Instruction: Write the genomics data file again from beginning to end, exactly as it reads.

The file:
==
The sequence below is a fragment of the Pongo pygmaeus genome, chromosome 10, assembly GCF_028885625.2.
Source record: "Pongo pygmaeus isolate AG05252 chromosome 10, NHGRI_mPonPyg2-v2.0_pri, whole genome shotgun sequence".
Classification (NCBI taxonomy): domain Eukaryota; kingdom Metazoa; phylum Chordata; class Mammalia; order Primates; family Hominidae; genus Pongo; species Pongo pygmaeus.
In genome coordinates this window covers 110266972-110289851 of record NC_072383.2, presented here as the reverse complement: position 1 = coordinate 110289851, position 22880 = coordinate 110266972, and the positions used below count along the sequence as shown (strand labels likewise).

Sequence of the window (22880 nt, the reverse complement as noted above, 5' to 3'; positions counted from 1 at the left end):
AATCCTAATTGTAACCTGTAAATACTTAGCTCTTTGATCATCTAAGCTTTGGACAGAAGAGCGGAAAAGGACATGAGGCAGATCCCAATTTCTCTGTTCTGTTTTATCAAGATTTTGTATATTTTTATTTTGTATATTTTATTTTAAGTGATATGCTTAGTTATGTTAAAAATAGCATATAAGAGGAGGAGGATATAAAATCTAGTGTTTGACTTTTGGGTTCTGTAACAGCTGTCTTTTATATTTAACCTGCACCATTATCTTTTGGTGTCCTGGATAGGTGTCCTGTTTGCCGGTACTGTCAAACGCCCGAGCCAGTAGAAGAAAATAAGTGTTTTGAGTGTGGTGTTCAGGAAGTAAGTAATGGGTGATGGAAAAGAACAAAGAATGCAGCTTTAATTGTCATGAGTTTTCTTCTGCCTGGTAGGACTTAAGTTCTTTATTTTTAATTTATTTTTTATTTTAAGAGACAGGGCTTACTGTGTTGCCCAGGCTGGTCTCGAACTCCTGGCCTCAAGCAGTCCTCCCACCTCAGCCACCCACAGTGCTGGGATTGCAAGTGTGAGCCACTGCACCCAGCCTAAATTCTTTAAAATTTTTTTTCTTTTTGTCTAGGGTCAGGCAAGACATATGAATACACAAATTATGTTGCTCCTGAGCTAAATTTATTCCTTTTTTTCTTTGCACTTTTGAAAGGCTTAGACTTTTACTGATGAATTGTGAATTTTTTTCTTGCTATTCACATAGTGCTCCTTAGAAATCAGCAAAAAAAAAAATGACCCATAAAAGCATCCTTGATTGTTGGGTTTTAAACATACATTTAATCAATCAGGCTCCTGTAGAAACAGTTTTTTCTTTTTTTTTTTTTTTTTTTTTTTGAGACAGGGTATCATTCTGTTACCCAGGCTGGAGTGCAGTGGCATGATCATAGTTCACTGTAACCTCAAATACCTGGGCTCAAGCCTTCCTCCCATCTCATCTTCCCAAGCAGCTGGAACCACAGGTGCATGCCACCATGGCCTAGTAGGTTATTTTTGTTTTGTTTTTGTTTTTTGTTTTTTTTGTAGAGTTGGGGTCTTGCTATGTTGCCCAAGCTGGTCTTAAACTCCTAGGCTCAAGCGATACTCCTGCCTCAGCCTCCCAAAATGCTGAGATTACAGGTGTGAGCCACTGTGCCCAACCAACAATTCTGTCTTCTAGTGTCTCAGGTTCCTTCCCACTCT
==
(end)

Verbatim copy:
The sequence below is a fragment of the Pongo pygmaeus genome, chromosome 10, assembly GCF_028885625.2.
Source record: "Pongo pygmaeus isolate AG05252 chromosome 10, NHGRI_mPonPyg2-v2.0_pri, whole genome shotgun sequence".
Classification (NCBI taxonomy): domain Eukaryota; kingdom Metazoa; phylum Chordata; class Mammalia; order Primates; family Hominidae; genus Pongo; species Pongo pygmaeus.
In genome coordinates this window covers 110266972-110289851 of record NC_072383.2, presented here as the reverse complement: position 1 = coordinate 110289851, position 22880 = coordinate 110266972, and the positions used below count along the sequence as shown (strand labels likewise).

Sequence of the window (22880 nt, the reverse complement as noted above, 5' to 3'; positions counted from 1 at the left end):
AATCCTAATTGTAACCTGTAAATACTTAGCTCTTTGATCATCTAAGCTTTGGACAGAAGAGCGGAAAAGGACATGAGGCAGATCCCAATTTCTCTGTTCTGTTTTATCAAGATTTTGTATATTTTTATTTTGTATATTTTATTTTAAGTGATATGCTTAGTTATGTTAAAAATAGCATATAAGAGGAGGAGGATATAAAATCTAGTGTTTGACTTTTGGGTTCTGTAACAGCTGTCTTTTATATTTAACCTGCACCATTATCTTTTGGTGTCCTGGATAGGTGTCCTGTTTGCCGGTACTGTCAAACGCCCGAGCCAGTAGAAGAAAATAAGTGTTTTGAGTGTGGTGTTCAGGAAGTAAGTAATGGGTGATGGAAAAGAACAAAGAATGCAGCTTTAATTGTCATGAGTTTTCTTCTGCCTGGTAGGACTTAAGTTCTTTATTTTTAATTTATTTTTTATTTTAAGAGACAGGGCTTACTGTGTTGCCCAGGCTGGTCTCGAACTCCTGGCCTCAAGCAGTCCTCCCACCTCAGCCACCCACAGTGCTGGGATTGCAAGTGTGAGCCACTGCACCCAGCCTAAATTCTTTAAAATTTTTTTTCTTTTTGTCTAGGGTCAGGCAAGACATATGAATACACAAATTATGTTGCTCCTGAGCTAAATTTATTCCTTTTTTTCTTTGCACTTTTGAAAGGCTTAGACTTTTACTGATGAATTGTGAATTTTTTTCTTGCTATTCACATAGTGCTCCTTAGAAATCAGCAAAAAAAAAAATGACCCATAAAAGCATCCTTGATTGTTGGGTTTTAAACATACATTTAATCAATCAGGCTCCTGTAGAAACAGTTTTTTCTTTTTTTTTTTTTTTTTTTTTTTGAGACAGGGTATCATTCTGTTACCCAGGCTGGAGTGCAGTGGCATGATCATAGTTCACTGTAACCTCAAATACCTGGGCTCAAGCCTTCCTCCCATCTCATCTTCCCAAGCAGCTGGAACCACAGGTGCATGCCACCATGGCCTAGTAGGTTATTTTTGTTTTGTTTTTGTTTTTTGTTTTTTTTGTAGAGTTGGGGTCTTGCTATGTTGCCCAAGCTGGTCTTAAACTCCTAGGCTCAAGCGATACTCCTGCCTCAGCCTCCCAAAATGCTGAGATTACAGGTGTGAGCCACTGTGCCCAACCAACAATTCTGTCTTCTAGTGTCTCAGGTTCCTTCCCACTCT